One of the top concerns on most indie authors minds is what company to self-publish with. There are some strong benefits with throwing down exclusively with Amazon, but others want a more global reach for their content. The Publishing Service Index has just released their annual December report, which lists all of the companies out there that specialize in self-publishing. It goes into great detail on their overall reach and how many people have published with them.
The most significant change to this report is that that Amazon Kindle Direct Publishing has slipped to third and also reflects the growing discontent self-published authors have with the introduction of Amazon Unlimited and recent communications regarding the new VAT law in Europe for 2015. It is also quite surprising that Kobo Writing Life is only 13, since Kobo has the second largest mainstream digital bookstore in the world and and Barnes and Noble Nook Press did not even make the list.
Bookbaby will likely fall from the 12th position because the company has recently discontinued its free self-publishing option. Indie authors will have to pay $199 minimum and this price is poised to increase to $299 at the end of January 2015. It will be interesting to see how much they will plummet in the rankings, as authors embrace more affordable options.
What I think authors can appreciate the most is that two of Ingram’s properties are in the top five and CreateSpace is number one. Spark is primarily aimed at small publishing companies to digitize their portfolio and get it listed in the main Ingram catalog, where thousands of bookstores check every week to order books for their brick and motor stores. Lightning Source on the other hand is mainly aimed directly at self-published authors to have their books get printed on demand for inclusion in their main book catalog. Createspace is Amazons flagship print on demand service, where the production costs of making a tangible book is only charged once people order them. These three services prove that authors know that marketing their books purely online is foolhardy, and it is critically important to get their titles into bookstores.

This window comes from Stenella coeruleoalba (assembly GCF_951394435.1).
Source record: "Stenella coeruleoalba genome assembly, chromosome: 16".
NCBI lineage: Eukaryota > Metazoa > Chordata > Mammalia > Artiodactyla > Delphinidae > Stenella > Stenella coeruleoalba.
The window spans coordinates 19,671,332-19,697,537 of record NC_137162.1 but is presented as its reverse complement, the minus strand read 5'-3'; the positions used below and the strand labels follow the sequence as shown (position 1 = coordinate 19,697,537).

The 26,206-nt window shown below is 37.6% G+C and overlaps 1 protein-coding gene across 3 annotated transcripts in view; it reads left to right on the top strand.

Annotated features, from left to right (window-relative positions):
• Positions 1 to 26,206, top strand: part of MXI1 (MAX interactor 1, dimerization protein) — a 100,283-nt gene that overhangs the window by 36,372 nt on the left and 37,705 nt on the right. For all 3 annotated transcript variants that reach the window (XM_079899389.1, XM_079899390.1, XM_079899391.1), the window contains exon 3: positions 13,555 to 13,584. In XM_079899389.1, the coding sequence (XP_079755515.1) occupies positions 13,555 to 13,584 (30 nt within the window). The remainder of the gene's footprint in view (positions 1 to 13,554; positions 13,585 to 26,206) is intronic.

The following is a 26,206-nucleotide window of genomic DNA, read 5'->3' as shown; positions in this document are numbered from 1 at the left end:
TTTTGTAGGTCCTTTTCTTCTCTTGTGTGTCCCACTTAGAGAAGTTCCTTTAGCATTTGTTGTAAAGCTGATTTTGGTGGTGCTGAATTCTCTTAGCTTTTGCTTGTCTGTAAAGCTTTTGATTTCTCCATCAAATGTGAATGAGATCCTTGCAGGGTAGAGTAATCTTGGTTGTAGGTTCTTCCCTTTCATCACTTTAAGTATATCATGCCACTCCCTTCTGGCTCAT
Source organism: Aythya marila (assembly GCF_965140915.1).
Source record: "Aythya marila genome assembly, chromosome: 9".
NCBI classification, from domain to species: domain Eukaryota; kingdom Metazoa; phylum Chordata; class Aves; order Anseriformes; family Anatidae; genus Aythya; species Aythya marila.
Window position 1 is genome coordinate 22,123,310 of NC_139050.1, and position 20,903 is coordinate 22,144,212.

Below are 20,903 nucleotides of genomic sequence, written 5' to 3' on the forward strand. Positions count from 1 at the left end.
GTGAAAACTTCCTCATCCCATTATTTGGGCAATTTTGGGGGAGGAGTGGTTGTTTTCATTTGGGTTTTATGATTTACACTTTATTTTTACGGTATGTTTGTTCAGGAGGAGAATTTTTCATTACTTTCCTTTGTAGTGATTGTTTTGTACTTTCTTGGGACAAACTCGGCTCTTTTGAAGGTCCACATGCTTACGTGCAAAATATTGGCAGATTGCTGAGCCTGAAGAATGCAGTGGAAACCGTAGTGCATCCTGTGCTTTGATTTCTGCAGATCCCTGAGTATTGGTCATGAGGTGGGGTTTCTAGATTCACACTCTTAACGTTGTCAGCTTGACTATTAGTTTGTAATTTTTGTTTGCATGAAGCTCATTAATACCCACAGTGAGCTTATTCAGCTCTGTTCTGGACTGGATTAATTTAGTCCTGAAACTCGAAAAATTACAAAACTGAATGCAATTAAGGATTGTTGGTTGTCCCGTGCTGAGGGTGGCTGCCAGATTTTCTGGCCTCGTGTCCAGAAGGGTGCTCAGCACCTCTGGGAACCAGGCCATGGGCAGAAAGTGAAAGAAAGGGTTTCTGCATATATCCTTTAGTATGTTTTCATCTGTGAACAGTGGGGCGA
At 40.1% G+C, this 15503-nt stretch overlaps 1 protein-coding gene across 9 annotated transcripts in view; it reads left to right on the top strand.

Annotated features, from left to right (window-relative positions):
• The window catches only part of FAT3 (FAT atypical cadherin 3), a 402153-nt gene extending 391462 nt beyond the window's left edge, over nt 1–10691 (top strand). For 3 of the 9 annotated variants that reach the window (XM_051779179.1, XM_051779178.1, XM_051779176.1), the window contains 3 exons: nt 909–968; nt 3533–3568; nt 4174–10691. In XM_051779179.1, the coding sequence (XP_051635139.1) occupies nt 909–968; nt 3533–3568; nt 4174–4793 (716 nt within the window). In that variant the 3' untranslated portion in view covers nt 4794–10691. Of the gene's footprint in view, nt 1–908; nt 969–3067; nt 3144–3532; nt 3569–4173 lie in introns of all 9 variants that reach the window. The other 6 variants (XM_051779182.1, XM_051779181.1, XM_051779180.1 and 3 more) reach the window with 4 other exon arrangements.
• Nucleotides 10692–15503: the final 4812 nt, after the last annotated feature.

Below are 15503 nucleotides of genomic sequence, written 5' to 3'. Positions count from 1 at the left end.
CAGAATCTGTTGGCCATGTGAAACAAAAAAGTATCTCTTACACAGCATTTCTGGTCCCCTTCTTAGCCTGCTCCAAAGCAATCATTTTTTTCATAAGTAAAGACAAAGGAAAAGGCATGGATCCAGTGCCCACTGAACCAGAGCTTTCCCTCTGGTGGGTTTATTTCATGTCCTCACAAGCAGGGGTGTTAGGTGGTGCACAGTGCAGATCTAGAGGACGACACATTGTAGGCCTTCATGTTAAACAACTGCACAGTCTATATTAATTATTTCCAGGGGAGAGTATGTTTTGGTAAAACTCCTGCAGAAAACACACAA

DIY – Do-it-yourself bespoke services
ASP – Author Solutions Services (Packages) – May also include Partnership publishing programs
PUB – Also offers Mainstream Contracts or is a service imprint of a traditional publishing house
PRT – Printer (primarily a printer with some additional but limited services)
FULL – Fulfilment Services provided for distribution logistics, warehousing of stock (including supply to wholesaler and retailers)
CRW – Crowdsource